by Nathan Cornelius
I love listening to the music of Gustav Mahler for his colorful use of the orchestra and skillful use of counterpoint. At any given moment, there are usually more things going on than I can pay attention to at once, yet everything seems to cohere into a grand and monumental sound object. This was certainly the case at a recent performance of Mahler’s 9th Symphony I attended. Indeed, spending an hour-and-a-half five rows back from a hundred-piece orchestra can be an overwhelming sensory experience. So it was strange that the most profound moment I experienced listening to the piece came when hardly anything was happening.
Unlike most symphonies, Mahler’s 9th ends not with a grand finale but with a lyrical, passionate, and expansive slow movement. (This movement is famously known as Mahler’s farewell to life, since the 9th was the last work he completed, but that’s another story…) Sentimental epithets aside, the music does carry a certain sense of unfulfilled longing, and each time it builds to a climax, it abruptly drops away to a single note just at the moment one would expect it to resolve. These “anticlimactic” notes are played softly, sustained by one of the strings, in contrast to the lush orchestration Mahler uses elsewhere in the piece. At the last major climax, about two-thirds of the way through the movement, the texture once again thins to a single note, but this time it is a high C-flat, played fortissimo by all of the violins, and held for more than two measures.
To play a note so loud and long, the violins must use the whole length of the bow several times, as Mahler indicates in the score. They generally also try to stagger their changes of bow direction to keep the note from sounding like several short notes in a row. Furthermore, with this much pressure on the bow, the bow change creates a brief crunching, scuffing noise as the hairs grind against the string. This, of course, happens anytime a violinist plays loudly, but we are normally not consciously aware of it, simply perceiving it as a component of “the sound of a violin playing loudly.”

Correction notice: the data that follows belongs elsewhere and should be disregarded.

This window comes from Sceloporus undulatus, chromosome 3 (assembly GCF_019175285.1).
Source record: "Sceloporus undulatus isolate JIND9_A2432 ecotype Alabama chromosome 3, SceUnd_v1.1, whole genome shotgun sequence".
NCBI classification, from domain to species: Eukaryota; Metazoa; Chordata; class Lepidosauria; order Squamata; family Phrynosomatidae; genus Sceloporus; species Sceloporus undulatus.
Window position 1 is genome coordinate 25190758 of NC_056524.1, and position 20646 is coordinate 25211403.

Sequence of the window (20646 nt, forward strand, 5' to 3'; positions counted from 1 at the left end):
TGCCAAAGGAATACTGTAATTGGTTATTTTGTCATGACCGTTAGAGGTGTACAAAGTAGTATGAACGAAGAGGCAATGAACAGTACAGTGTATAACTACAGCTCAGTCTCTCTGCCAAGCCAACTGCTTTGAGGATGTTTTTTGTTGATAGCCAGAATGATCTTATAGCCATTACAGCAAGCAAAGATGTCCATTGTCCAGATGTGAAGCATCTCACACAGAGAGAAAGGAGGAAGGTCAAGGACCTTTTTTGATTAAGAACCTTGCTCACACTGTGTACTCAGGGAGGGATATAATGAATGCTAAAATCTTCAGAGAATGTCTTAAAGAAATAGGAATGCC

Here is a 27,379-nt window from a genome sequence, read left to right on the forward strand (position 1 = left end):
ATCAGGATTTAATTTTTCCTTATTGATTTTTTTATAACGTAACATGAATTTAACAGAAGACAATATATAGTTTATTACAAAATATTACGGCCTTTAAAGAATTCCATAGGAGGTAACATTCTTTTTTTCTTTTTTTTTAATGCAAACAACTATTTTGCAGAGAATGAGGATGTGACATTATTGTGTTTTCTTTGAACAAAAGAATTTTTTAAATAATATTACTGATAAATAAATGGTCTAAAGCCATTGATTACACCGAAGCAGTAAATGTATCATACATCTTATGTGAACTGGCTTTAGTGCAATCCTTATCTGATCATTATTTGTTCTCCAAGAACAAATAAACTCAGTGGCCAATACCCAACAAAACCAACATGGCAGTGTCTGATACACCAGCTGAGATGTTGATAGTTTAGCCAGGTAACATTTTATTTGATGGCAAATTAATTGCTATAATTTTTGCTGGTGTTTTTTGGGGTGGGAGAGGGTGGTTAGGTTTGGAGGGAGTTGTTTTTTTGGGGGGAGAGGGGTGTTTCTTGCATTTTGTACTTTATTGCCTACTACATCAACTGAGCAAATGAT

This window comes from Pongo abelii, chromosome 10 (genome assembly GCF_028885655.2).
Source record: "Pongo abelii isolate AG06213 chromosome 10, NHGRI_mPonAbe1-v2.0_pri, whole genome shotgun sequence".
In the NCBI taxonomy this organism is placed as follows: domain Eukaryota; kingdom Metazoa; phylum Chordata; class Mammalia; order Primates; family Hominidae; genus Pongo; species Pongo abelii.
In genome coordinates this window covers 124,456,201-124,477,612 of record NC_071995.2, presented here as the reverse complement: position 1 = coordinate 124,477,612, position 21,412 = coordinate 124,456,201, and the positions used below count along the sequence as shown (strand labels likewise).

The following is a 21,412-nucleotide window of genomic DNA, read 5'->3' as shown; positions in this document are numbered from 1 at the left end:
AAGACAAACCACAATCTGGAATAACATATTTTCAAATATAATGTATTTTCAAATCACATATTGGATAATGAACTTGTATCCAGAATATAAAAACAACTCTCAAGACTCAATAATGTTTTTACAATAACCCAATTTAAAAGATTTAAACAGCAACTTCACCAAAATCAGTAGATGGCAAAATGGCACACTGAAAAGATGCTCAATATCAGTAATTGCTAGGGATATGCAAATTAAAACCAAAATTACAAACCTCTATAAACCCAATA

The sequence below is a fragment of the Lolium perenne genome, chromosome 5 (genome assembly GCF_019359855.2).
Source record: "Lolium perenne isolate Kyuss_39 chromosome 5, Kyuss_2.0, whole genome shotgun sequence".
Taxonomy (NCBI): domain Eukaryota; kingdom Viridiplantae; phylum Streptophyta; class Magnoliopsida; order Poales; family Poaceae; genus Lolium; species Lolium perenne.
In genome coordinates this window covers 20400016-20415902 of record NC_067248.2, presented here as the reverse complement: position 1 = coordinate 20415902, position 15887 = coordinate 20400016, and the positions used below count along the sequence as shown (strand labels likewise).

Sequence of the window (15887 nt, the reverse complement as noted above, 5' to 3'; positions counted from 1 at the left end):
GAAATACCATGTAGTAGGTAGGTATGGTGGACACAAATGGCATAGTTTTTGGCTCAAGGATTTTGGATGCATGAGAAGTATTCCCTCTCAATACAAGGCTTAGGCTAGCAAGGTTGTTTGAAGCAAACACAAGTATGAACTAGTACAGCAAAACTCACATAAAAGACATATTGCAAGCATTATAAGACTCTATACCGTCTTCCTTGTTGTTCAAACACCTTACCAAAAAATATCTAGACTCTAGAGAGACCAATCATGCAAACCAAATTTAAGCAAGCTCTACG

As the intense C-flat stretched on and on, I became increasingly aware of this chorus of bow noises as one violinist after another reversed direction. Surprisingly, the note itself seemed to recede from my perception as I concentrated more and more on the noises. Instead of the note being foreground and the noise being background, the sound flipped inside-out so that the noise was foreground and the note background. By the end, I could almost imagine myself surrounded by a deep silence, broken only by the chorus of little scuffs, even though I knew I was in fact listening to twenty-odd violinists sawing away at full blast. The only other listening experience I’ve had anything like it is listening to the combination tones that arise from an intense sound of rapidly oscillating pitch in a resonant hall, such as a soprano singing a high note, a clarinet playing a rapid tremolo, or (most remarkably) a marimba sustaining closely spaced chords.
This curious experience suggested to me several principles about musical listening. First, music conveys information to us by the very act of changing or evolving over time. If a sound were completely static, we would cease to notice it after a while. Our consciousness quickly gravitates toward any new stimulus and thus away from an ongoing, unchanging stimulus. When we listen to a new piece, everything seems unfamiliar and thus clamors for our concentration. If the piece contains too much musical information, the effect can be overwhelming on the listener. However, once we become used to the sounds we are hearing, we begin to notice more subtle variations or changes within them and soon forget how bold and brash they seemed before. Thus, I was only able to pay attention to the bow changes when the note C-flat had sounded for so long that it ceased to register as a new stimulus to my hearing.
Second, careful listening makes you aware of components of the sound you don’t normally notice, and careful composers can help listeners become aware of components of the sound they don’t normally notice. This can be as radical as, in my case, listening to the production noise while ignoring the subsequent note, executing a sort of figure-ground reversal, but it can be much more subtle as well. In keeping with the previous principle, composers must also be careful not to include so many musical events in their work that listeners are never able to attend to all the incoming stimuli being thrown at them and thus never attain this level of hearing. Sometimes a long note—or a long silence—can work wonders to help the ear process what it has just heard and focus its concentration on what comes next.
Finally, it takes a long time to reach this state of awareness. With the vast array of stimuli around us, it is hard to devote our attention solely to what we’re experiencing in the present moment. Even when we do listen, it is usually not at this intimate level of detail, and it’s not possible to simply flip a switch and instantly become attuned to the nuances of a sound. Instead, we have to gradually soak deeper into the sound and let our inner ears open wider, like a fern unfurling its fronds. Indeed, I spent much of the first movement of the Mahler distracted by something that had happened on the way to the concert. I don’t think it’s any coincidence that this magical moment struck me only after more than an hour of concentrating on the music. I think this is also why, when the final strains of music faded away and the audience waited for an incredibly drawn-out half-minute before anyone dared applaud, the silence seemed the sweetest sound I’d heard all day.